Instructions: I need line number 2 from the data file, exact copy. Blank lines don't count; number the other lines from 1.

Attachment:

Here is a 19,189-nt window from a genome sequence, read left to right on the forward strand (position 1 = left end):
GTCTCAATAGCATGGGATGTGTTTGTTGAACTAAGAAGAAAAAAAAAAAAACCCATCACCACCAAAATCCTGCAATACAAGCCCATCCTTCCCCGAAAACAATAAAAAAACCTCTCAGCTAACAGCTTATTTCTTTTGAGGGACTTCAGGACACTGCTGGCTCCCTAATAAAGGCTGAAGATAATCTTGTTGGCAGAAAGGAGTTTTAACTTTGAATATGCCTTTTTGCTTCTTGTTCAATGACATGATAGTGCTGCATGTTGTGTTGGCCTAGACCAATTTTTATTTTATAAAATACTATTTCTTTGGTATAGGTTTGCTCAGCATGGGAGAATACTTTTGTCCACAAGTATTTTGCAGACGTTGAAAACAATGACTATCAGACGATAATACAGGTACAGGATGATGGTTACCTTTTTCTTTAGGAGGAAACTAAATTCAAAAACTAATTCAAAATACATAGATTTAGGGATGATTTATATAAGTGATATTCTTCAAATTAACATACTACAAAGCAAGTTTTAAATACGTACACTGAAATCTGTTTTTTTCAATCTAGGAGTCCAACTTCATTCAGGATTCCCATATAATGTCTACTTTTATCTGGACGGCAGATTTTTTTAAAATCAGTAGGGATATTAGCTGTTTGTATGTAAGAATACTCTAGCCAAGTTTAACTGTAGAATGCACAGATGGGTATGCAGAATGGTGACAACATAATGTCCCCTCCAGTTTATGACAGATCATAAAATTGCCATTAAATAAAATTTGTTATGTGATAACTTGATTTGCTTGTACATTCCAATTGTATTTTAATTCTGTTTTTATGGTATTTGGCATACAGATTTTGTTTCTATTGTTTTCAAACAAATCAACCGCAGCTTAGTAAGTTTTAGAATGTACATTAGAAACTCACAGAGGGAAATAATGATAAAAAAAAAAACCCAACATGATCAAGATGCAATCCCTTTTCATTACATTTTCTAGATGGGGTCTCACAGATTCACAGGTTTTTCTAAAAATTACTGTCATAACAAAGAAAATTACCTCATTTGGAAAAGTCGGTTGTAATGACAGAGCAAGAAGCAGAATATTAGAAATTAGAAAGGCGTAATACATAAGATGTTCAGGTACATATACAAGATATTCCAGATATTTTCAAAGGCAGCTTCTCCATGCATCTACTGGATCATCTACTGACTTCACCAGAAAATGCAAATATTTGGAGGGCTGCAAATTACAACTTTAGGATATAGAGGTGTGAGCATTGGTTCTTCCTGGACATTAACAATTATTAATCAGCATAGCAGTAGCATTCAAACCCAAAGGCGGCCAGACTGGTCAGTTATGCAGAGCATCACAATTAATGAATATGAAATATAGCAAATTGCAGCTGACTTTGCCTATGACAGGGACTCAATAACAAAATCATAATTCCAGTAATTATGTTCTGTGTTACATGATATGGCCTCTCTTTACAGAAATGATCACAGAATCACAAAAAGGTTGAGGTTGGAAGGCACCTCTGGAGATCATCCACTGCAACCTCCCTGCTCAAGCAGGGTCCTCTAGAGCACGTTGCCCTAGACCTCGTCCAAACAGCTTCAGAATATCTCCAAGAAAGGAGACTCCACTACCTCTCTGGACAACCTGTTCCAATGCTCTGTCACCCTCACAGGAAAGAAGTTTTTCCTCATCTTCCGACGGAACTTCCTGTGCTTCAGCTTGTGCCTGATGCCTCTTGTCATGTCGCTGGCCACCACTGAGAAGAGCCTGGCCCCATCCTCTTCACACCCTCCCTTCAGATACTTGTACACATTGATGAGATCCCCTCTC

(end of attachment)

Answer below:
GTCTCAATAGCATGGGATGTGTTTGTTGAACTAAGAAGAAAAAAAAAAAAACCCATCACCACCAAAATCCTGCAATACAAGCCCATCCTTCCCCGAAAACAATAAAAAAACCTCTCAGCTAACAGCTTATTTCTTTTGAGGGACTTCAGGACACTGCTGGCTCCCTAATAAAGGCTGAAGATAATCTTGTTGGCAGAAAGGAGTTTTAACTTTGAATATGCCTTTTTGCTTCTTGTTCAATGACATGATAGTGCTGCATGTTGTGTTGGCCTAGACCAATTTTTATTTTATAAAATACTATTTCTTTGGTATAGGTTTGCTCAGCATGGGAGAATACTTTTGTCCACAAGTATTTTGCAGACGTTGAAAACAATGACTATCAGACGATAATACAGGTACAGGATGATGGTTACCTTTTTCTTTAGGAGGAAACTAAATTCAAAAACTAATTCAAAATACATAGATTTAGGGATGATTTATATAAGTGATATTCTTCAAATTAACATACTACAAAGCAAGTTTTAAATACGTACACTGAAATCTGTTTTTTTCAATCTAGGAGTCCAACTTCATTCAGGATTCCCATATAATGTCTACTTTTATCTGGACGGCAGATTTTTTTAAAATCAGTAGGGATATTAGCTGTTTGTATGTAAGAATACTCTAGCCAAGTTTAACTGTAGAATGCACAGATGGGTATGCAGAATGGTGACAACATAATGTCCCCTCCAGTTTATGACAGATCATAAAATTGCCATTAAATAAAATTTGTTATGTGATAACTTGATTTGCTTGTACATTCCAATTGTATTTTAATTCTGTTTTTATGGTATTTGGCATACAGATTTTGTTTCTATTGTTTTCAAACAAATCAACCGCAGCTTAGTAAGTTTTAGAATGTACATTAGAAACTCACAGAGGGAAATAATGATAAAAAAAAAAACCCAACATGATCAAGATGCAATCCCTTTTCATTACATTTTCTAGATGGGGTCTCACAGATTCACAGGTTTTTCTAAAAATTACTGTCATAACAAAGAAAATTACCTCATTTGGAAAAGTCGGTTGTAATGACAGAGCAAGAAGCAGAATATTAGAAATTAGAAAGGCGTAATACATAAGATGTTCAGGTACATATACAAGATATTCCAGATATTTTCAAAGGCAGCTTCTCCATGCATCTACTGGATCATCTACTGACTTCACCAGAAAATGCAAATATTTGGAGGGCTGCAAATTACAACTTTAGGATATAGAGGTGTGAGCATTGGTTCTTCCTGGACATTAACAATTATTAATCAGCATAGCAGTAGCATTCAAACCCAAAGGCGGCCAGACTGGTCAGTTATGCAGAGCATCACAATTAATGAATATGAAATATAGCAAATTGCAGCTGACTTTGCCTATGACAGGGACTCAATAACAAAATCATAATTCCAGTAATTATGTTCTGTGTTACATGATATGGCCTCTCTTTACAGAAATGATCACAGAATCACAAAAAGGTTGAGGTTGGAAGGCACCTCTGGAGATCATCCACTGCAACCTCCCTGCTCAAGCAGGGTCCTCTAGAGCACGTTGCCCTAGACCTCGTCCAAACAGCTTCAGAATATCTCCAAGAAAGGAGACTCCACTACCTCTCTGGACAACCTGTTCCAATGCTCTGTCACCCTCACAGGAAAGAAGTTTTTCCTCATCTTCCGACGGAACTTCCTGTGCTTCAGCTTGTGCCTGATGCCTCTTGTCATGTCGCTGGCCACCACTGAGAAGAGCCTGGCCCCATCCTCTTCACACCCTCCCTTCAGATACTTGTACACATTGATGAGATCCCCTCTC